Ialways believed that I was lucky to be raised without weather. I grew up in the mountains above Los Angeles where it was either sunny and warm or sunny and cold and sometimes it rained. We played basketball outside on Thanksgiving and camped on the beach for Christmas; when it did rain, traffic accidents piled up on the freeways because no one remembered to slow down to accommodate the weather. I was, of course, living in the ignorant bliss of the urbanite. In A Bushel’s Worth: An Ecobiography, Kayann Short sets us firmly in a world where the whims of weather matter. Short co-owns and operates Stonebridge Farm, an organic, community-supported agriculture farm in the foothills of the Rocky Mountains. A Bushel’s Worth is the memoir of this place—it is as much Short’s story as it is the story of a community, of a piece of land that’s been farmed continuously for more than a hundred years.
Divided into 26 short, focused chapters that are roughly organized by the trajectory of a year in farm life—from snow to seeds, mud to sun, transplants to harvest—the book begins first in remembrance, as Short recounts visiting her grandparents’ farms in North Dakota. She admits that she never imagined living on a farm: “as a child, I believed the farms would remain, season after season, waiting for my return. Now both farms have been sold, the farmhouses razed, and I haven’t been back in years.”
She seeks the memories of those years in her grandmother’s journals that offer taciturn accounts of the harsh life on the prairie. Each begins with a weather report, ranging from the succinct—“Wed, March 9: 45 degrees above, snow melting”—to elaborate: “Fri, March 4, 1966: 12 degrees above hi for today. It’s nice here today but not so warm. Is close to zero. We were lucky to miss being in the storm the last three days. Some lives lost in S. Dakota. I baked a pie.”
What these reports all reveal—apart from just how many pies prairie women baked—is the influence of season, of outside variables, on the intricacies of a person’s life. Today, for most people, certainly for the world’s urban population, that influence has all but disappeared. Indeed, for an urbanite with the propensity to romanticize the rural, these journal reports also offer a glaring reality check. “In rural North Dakota, the weather . . . determined the possibilities of each moment and the strength needed to endure the extremes of life on the prairie,” writes Short.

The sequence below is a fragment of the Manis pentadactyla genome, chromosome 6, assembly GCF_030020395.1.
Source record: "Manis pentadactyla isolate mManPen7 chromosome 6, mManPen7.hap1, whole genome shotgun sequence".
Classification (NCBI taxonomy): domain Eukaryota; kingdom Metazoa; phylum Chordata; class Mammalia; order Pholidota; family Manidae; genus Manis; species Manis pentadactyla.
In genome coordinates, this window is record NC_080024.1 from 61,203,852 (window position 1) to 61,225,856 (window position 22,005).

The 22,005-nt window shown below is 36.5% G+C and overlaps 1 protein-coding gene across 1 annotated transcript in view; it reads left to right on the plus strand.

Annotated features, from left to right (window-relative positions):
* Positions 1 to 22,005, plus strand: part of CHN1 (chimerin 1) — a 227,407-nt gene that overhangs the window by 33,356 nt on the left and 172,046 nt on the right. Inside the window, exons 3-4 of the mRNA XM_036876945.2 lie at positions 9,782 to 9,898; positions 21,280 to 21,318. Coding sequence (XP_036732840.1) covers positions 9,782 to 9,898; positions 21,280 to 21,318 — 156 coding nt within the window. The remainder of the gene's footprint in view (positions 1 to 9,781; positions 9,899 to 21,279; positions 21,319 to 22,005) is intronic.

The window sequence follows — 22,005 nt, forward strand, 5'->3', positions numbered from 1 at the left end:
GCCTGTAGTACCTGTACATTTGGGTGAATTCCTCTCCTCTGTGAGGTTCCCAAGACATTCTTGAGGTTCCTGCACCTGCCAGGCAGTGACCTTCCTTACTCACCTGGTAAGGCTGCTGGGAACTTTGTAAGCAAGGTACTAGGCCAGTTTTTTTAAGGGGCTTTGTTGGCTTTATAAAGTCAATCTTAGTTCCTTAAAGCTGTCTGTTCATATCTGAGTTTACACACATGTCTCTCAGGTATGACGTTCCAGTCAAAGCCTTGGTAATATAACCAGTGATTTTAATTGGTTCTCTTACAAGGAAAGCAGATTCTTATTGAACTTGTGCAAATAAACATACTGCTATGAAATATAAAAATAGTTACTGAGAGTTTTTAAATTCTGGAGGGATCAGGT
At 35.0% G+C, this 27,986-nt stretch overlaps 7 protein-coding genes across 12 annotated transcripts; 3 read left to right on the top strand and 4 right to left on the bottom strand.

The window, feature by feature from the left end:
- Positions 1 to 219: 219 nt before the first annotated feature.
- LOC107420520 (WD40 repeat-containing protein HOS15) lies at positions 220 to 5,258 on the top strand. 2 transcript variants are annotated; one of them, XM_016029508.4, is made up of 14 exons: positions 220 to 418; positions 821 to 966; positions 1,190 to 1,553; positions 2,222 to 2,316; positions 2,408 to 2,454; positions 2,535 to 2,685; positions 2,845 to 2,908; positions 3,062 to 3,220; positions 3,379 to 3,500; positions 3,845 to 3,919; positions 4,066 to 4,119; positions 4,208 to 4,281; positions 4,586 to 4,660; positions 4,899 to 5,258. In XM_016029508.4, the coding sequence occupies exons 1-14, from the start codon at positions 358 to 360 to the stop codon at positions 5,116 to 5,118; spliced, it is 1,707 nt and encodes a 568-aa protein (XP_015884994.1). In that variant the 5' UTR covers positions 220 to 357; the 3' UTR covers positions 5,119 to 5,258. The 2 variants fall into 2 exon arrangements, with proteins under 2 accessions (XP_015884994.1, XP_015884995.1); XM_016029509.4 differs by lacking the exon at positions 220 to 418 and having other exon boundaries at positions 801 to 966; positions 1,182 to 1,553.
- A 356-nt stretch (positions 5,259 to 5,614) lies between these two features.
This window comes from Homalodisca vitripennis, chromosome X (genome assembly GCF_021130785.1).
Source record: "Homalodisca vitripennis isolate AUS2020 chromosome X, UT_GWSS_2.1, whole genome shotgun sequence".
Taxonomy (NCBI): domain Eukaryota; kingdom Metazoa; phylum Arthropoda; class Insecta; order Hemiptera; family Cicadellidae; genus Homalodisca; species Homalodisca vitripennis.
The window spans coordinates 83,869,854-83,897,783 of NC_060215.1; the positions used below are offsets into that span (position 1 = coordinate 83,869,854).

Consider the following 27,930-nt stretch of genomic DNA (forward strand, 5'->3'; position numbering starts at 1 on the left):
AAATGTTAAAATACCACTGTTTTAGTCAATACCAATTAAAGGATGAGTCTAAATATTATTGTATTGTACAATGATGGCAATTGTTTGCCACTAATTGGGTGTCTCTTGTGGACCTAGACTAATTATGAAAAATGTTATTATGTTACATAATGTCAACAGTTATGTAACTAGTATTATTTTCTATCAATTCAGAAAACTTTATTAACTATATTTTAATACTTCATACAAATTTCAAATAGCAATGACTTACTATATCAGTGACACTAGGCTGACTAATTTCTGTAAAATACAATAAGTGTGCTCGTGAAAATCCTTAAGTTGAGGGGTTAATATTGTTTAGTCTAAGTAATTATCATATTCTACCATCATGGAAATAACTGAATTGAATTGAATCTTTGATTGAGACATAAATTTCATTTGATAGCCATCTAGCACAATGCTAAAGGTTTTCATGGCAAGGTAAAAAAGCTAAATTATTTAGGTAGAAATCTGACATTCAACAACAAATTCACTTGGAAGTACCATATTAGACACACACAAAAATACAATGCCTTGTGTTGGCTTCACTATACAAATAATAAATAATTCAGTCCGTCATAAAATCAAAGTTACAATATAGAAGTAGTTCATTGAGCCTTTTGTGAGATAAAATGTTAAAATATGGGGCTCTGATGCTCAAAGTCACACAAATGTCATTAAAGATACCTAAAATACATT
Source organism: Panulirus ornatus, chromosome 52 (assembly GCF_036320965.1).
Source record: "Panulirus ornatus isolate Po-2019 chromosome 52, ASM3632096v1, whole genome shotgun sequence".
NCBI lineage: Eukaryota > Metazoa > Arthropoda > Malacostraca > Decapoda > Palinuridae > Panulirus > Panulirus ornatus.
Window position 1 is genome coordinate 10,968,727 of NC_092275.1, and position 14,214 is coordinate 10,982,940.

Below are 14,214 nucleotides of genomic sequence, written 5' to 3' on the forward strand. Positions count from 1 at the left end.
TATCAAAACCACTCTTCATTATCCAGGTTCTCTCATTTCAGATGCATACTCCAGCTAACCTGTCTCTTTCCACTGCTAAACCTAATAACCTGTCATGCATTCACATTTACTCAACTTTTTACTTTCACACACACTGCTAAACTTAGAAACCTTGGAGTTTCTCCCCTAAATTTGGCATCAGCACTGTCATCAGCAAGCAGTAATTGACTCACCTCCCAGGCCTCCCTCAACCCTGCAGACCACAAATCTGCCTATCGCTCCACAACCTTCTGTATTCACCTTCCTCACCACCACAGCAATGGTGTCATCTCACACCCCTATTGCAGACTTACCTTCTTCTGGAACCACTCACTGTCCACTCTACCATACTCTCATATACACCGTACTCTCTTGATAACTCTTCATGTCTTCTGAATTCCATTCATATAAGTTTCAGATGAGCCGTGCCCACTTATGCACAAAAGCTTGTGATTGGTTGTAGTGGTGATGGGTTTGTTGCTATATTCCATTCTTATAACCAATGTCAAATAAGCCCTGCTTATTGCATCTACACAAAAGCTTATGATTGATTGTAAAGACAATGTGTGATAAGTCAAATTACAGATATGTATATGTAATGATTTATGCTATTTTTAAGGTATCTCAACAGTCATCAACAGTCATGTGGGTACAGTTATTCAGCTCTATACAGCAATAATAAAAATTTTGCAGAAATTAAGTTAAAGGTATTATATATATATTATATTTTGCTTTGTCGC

Much like her grandmother, Short recounts her journey from urban to rural with clear eyes. She didn’t set out to become a farmer; she was teaching English at the University of Colorado at Boulder when she met her now-husband, another professor and a farmer on the side. “We joke that after we met, I got a tetanus shot and John bought a watch,” she writes. “With each day, we discovered that farming was the perfect way to spend time together.”
Although she’s honest and open about the realities of farm life, moments of rural romanticism do indeed peek through, most notably when speaking of the farm’s finances. “We have to slow down to match nature’s pace,” she writes. “To live and work on the farm, we must come to a different understanding of ‘accomplishment,’ one not measured by our resumes or awards or bank accounts, but by how well we care for this land and each other.”
Of course, while it’s true that what ails modern farming might be precisely this rush, the hurrying of nature’s pace, it’s also true that many small farms find themselves unable to care for the land they’ve claimed because their bank accounts don’t account for such nebulous accomplishments as “creating community.” If farmers must accommodate weather, they also must answer to income, a crucial component when considering the sustainability of our local food systems, and one that Short doesn’t address.